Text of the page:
12. You came here asking for advice and didn’t like what Ruby had to say. Ruby gave you some tough love- you’re in your third job in less than two years!!! You can’t afford to quit again. You’re an adult now and have adult responsibilities, so yes you do need to suck it up for a bit. And trust me, I know what it is like to have a job you absolutely hate. I sucked it up for 1.5 years and I’m better for it. I’m friendly to the new hires in my ICU. I don’t say I’m friends with them yet as that takes time. I’ve been at my current job for 2 years and I’m not friends with that many of my coworkers outside of work. As another coworker says- I’m there to work and not make friends. I have plenty of friends outside of the job. If you need help making friends join a meet-up group- that is literally what they are for (making friends). Have you reached out to the clinical educator at your job? They might have some resources that will help you.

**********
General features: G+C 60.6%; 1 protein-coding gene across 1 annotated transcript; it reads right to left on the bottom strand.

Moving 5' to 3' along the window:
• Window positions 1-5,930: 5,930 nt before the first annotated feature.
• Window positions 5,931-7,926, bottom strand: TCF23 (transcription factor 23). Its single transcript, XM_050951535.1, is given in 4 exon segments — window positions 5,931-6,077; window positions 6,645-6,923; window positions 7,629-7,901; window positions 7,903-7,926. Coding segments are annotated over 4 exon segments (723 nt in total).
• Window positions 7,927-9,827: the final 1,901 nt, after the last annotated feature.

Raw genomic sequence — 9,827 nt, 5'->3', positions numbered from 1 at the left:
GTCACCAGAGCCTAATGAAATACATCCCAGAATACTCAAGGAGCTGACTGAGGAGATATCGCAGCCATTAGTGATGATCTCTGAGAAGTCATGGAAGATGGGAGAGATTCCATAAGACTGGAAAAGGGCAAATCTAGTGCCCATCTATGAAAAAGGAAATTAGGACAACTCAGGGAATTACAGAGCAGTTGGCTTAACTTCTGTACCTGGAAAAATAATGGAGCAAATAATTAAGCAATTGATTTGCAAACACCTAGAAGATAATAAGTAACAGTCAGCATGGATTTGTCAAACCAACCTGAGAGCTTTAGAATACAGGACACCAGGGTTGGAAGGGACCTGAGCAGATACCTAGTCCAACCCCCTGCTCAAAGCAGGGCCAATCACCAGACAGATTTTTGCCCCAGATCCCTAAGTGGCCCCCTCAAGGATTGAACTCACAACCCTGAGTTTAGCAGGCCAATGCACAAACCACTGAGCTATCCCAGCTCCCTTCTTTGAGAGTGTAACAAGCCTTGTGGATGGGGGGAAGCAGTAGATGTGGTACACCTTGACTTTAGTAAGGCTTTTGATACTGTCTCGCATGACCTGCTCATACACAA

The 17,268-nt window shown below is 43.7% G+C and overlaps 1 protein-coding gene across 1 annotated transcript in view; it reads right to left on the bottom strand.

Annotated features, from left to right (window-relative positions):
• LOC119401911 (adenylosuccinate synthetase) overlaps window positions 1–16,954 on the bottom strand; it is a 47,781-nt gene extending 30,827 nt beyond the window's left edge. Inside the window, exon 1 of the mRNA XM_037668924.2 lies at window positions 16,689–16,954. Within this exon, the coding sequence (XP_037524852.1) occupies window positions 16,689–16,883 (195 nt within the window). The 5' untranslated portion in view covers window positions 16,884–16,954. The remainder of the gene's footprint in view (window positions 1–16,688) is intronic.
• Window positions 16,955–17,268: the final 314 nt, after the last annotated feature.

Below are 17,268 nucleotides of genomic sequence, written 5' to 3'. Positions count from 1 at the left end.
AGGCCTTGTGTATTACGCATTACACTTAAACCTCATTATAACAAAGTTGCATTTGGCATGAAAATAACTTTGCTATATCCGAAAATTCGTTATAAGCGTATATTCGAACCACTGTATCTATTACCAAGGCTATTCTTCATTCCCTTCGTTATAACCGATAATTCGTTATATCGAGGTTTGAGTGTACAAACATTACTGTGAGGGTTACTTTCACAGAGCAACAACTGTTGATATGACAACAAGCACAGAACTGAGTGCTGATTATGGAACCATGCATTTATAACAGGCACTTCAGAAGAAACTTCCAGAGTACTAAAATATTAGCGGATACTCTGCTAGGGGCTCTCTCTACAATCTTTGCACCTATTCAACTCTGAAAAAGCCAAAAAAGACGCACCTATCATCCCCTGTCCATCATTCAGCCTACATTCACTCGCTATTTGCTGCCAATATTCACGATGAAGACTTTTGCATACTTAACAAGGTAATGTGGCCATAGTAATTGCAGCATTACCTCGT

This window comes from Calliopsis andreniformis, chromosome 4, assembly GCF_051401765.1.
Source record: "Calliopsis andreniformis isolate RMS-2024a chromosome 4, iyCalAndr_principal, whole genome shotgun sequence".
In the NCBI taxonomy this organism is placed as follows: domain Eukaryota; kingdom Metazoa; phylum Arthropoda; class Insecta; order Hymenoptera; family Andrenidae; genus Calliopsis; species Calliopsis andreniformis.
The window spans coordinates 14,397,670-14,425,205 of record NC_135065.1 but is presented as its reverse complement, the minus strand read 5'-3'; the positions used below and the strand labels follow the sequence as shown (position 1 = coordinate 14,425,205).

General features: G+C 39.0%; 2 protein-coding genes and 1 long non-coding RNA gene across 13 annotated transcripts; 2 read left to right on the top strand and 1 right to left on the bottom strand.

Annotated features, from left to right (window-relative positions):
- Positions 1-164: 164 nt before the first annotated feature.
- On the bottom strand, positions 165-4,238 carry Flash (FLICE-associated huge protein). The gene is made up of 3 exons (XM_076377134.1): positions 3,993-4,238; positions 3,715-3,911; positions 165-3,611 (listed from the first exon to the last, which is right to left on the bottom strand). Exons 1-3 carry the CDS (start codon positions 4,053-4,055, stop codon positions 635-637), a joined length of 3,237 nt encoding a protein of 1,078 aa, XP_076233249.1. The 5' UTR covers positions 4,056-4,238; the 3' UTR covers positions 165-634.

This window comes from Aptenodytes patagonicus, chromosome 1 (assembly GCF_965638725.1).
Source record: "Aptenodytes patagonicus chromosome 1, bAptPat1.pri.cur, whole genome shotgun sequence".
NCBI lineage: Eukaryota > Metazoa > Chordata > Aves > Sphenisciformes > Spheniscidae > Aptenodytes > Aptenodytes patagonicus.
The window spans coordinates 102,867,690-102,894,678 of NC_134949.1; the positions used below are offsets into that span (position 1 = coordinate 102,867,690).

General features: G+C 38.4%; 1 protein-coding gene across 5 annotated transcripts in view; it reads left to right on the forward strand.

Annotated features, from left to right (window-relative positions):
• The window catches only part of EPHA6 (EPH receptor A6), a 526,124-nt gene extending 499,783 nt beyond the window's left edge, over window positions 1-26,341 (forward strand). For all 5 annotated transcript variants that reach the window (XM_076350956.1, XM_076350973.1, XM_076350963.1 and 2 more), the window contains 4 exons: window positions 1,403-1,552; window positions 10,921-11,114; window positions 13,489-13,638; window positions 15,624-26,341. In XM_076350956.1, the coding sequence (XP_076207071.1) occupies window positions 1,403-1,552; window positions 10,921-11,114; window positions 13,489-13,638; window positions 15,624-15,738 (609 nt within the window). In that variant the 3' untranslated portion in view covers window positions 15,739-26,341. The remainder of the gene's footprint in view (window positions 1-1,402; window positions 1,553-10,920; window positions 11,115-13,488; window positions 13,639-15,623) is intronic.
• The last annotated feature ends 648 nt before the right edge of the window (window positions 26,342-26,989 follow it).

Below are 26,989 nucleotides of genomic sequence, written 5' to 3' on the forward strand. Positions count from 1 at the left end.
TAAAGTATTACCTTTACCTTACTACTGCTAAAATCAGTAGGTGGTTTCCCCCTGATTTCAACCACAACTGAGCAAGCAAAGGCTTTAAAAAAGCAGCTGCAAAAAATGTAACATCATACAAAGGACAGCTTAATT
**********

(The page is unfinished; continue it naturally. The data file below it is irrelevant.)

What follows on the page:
13. AceOfHearts<3

    help me prioritize please

    You need to get comfortable delegating or you aren’t going to make it. You can be nice, but you need to be clear and firm. When I worked the floor I found it helpful to almost explain my delegation- “Please help Mrs. White in room 3 to the bathroom while I check Mr. Brown’s blood pressure and give him pain meds.” Yes, all of the things the aides do fall under your job title too, but there are many things YOU do that they can’t. Their job is to do what they can to keep the nurse free for tasks only the nurse can complete. That’s not to say that you never get a blood sugar or help with ADLs, but your priority is on assessing the patients, chart and lab reviews, meds, discussing plan of care with the patient and doctors, etc. It sounds to me that the aides are taking advantage of you being new. You aren’t the first new nurse they’ll have seen.
  14. AceOfHearts<3